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Georgia health insurance marketplace: history and news of the state’s exchange

5 carriers offering plans; 481k enrolled by January 14

  • By
  • contributor
  • January 24, 2017

Georgia uses the federally-run health insurance exchange. 480,859 people had enrolled in private plans through Georgia’s exchange as of January 14, including renewals and new enrollees. At that point, there was still a little over two weeks remaining in open enrollment, and enrollment volume stood at 82 percent of 2016’s total.

Kaiser Family Foundation data indicates that about 41 percent of the total population eligible to enroll in Georgia’s exchange had done so by 2016. And HHS estimates that there were 95,000 people who had coverage in the off-exchange market (directly through insurance carriers) in Georgia in 2016, but who would be eligible for subsidies if they switched to the exchange.

If you currently have off-exchange coverage, or are uninsured, you can still enroll in coverage for 2017, if you act soon. Open enrollment ends January 31, 2017; after that, you’ll only be able to get coverage for 2017 if you have a qualifying event (Native Americans and people who are eligible for Medicaid/CHIP can enroll year-round).

The Georgia exchange and the Trump Administration

Although the future of the ACA is very uncertain under the Trump Administration, nothing has changed for the time being, and changes made in 2017 aren’t likely to take effect until 2018 or 2019. Subsidies are still available in the exchange, and coverage is still guaranteed-issue, regardless of pre-existing conditions.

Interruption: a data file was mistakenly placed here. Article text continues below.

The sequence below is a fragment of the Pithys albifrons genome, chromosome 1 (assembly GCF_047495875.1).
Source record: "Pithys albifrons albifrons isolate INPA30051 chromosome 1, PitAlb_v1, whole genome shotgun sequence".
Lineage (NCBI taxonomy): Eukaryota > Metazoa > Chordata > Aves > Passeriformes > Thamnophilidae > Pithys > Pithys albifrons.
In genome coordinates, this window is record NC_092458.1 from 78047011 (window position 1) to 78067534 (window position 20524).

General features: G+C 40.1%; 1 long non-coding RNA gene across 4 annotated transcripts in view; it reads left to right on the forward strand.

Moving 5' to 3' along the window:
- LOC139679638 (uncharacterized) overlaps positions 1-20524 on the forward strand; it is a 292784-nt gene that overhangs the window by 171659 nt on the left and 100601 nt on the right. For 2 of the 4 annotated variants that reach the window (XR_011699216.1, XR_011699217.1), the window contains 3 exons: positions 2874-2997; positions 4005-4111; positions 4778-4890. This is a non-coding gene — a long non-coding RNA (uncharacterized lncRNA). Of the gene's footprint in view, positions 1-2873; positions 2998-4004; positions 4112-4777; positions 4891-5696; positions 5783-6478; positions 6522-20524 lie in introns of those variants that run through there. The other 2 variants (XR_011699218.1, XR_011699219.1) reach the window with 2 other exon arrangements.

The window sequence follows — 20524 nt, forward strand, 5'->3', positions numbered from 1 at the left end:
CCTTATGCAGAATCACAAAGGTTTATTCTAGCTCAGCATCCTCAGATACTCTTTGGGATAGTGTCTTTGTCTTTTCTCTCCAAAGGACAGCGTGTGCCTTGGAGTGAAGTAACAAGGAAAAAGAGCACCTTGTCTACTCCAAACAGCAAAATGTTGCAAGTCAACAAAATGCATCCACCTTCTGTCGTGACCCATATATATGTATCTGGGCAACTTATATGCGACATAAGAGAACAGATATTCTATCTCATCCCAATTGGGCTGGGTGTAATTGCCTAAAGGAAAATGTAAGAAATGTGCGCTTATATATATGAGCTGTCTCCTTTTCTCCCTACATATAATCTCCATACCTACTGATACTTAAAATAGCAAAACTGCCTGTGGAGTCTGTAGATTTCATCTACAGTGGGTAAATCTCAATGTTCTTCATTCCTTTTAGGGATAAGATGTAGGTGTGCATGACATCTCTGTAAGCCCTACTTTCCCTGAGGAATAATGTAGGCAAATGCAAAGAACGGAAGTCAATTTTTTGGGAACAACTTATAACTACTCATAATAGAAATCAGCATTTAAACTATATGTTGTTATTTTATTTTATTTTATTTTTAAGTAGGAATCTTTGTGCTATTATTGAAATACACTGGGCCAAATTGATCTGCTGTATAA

Congress passed a budget resolution in mid-January that instructs four congressional committees to propose legislation to repeal the ACA, with a tentative January 27 deadline for completing the draft legislation. But they have not yet coalesced around a replacement plan. Republican Senators Bill Cassidy (Louisiana) and Susan Collins (Maine) have introduced a replacement bill that is a compromise of sorts — allowing states to keep the ACA if they like it, or use the funding they would have received under the ACA to enroll uninsured residents in high-deductible plans with attached HSAs. But the Cassidy-Collins bill isn’t likely to garner enough support from either side of the aisle to pass the Senate.

GOP leadership in Georgia announced that they were prioritizing the formation of a “repeal Obamacare” task force in early January, devoted to handling Georgia’s response to whatever comes next for health care reform on the federal level. HHS estimates that 581,000 people in Georgia gained health insurance coverage from 2010 to 2015, as a result of the ACA. If the ACA is repealed without a robust replacement, ACA Signups estimates that 406,000 of those people could lose coverage. But that doesn’t include people who would lose Medicaid if federal funding for the existing Medicaid program is reduced.

Georgia hasn’t expanded Medicaid under the ACA, so the state has not taken full advantage of the ACA’s provisions and would thus not feel the impact of repeal as strongly as states that are fully utilizing the federal funding that was made available by the ACA. There are currently an estimated 309,000 people in the coverage gap in Georgia. Their situation is already dire, and is unlikely to be significantly improved under the various GOP health care reform proposals. But the existing Medicaid population in Georgia could also face eligibility cuts and benefit reductions if GOP proposals to reform Medicaid are enacted.